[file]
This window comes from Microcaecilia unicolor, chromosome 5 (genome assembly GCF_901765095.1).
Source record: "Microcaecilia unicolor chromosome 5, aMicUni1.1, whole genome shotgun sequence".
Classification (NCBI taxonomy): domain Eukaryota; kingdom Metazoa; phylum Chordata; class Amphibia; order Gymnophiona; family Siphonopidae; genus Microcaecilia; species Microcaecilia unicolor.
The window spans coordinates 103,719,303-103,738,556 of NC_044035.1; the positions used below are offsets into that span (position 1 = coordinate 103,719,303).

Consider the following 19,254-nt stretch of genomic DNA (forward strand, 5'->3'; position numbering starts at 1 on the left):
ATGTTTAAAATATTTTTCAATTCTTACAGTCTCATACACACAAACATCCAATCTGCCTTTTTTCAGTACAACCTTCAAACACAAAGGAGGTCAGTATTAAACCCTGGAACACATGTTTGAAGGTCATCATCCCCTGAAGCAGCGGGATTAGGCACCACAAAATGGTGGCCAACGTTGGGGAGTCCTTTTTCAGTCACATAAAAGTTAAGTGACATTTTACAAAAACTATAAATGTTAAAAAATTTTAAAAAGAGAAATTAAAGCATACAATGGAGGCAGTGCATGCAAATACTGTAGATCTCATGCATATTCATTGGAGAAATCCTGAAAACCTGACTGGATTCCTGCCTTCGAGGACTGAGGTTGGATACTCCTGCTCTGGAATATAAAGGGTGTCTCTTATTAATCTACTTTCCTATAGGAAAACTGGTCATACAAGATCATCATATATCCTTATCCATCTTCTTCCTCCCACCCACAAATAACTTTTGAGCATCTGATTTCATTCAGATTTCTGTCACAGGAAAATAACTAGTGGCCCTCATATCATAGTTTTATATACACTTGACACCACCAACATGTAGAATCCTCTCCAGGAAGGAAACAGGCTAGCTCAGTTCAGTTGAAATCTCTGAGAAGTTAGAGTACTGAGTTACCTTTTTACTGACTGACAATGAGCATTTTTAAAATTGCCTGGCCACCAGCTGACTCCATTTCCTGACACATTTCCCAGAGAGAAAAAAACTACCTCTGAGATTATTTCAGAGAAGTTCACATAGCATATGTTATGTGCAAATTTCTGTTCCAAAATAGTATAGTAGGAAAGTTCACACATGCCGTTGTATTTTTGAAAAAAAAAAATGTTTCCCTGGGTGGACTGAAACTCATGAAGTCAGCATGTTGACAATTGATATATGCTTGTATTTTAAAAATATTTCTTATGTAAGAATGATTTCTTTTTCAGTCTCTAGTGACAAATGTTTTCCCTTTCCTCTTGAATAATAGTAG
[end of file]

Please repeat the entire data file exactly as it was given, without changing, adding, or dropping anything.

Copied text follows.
This window comes from Microcaecilia unicolor, chromosome 5 (genome assembly GCF_901765095.1).
Source record: "Microcaecilia unicolor chromosome 5, aMicUni1.1, whole genome shotgun sequence".
Classification (NCBI taxonomy): domain Eukaryota; kingdom Metazoa; phylum Chordata; class Amphibia; order Gymnophiona; family Siphonopidae; genus Microcaecilia; species Microcaecilia unicolor.
The window spans coordinates 103,719,303-103,738,556 of NC_044035.1; the positions used below are offsets into that span (position 1 = coordinate 103,719,303).

Consider the following 19,254-nt stretch of genomic DNA (forward strand, 5'->3'; position numbering starts at 1 on the left):
ATGTTTAAAATATTTTTCAATTCTTACAGTCTCATACACACAAACATCCAATCTGCCTTTTTTCAGTACAACCTTCAAACACAAAGGAGGTCAGTATTAAACCCTGGAACACATGTTTGAAGGTCATCATCCCCTGAAGCAGCGGGATTAGGCACCACAAAATGGTGGCCAACGTTGGGGAGTCCTTTTTCAGTCACATAAAAGTTAAGTGACATTTTACAAAAACTATAAATGTTAAAAAATTTTAAAAAGAGAAATTAAAGCATACAATGGAGGCAGTGCATGCAAATACTGTAGATCTCATGCATATTCATTGGAGAAATCCTGAAAACCTGACTGGATTCCTGCCTTCGAGGACTGAGGTTGGATACTCCTGCTCTGGAATATAAAGGGTGTCTCTTATTAATCTACTTTCCTATAGGAAAACTGGTCATACAAGATCATCATATATCCTTATCCATCTTCTTCCTCCCACCCACAAATAACTTTTGAGCATCTGATTTCATTCAGATTTCTGTCACAGGAAAATAACTAGTGGCCCTCATATCATAGTTTTATATACACTTGACACCACCAACATGTAGAATCCTCTCCAGGAAGGAAACAGGCTAGCTCAGTTCAGTTGAAATCTCTGAGAAGTTAGAGTACTGAGTTACCTTTTTACTGACTGACAATGAGCATTTTTAAAATTGCCTGGCCACCAGCTGACTCCATTTCCTGACACATTTCCCAGAGAGAAAAAAACTACCTCTGAGATTATTTCAGAGAAGTTCACATAGCATATGTTATGTGCAAATTTCTGTTCCAAAATAGTATAGTAGGAAAGTTCACACATGCCGTTGTATTTTTGAAAAAAAAAAATGTTTCCCTGGGTGGACTGAAACTCATGAAGTCAGCATGTTGACAATTGATATATGCTTGTATTTTAAAAATATTTCTTATGTAAGAATGATTTCTTTTTCAGTCTCTAGTGACAAATGTTTTCCCTTTCCTCTTGAATAATAGTAG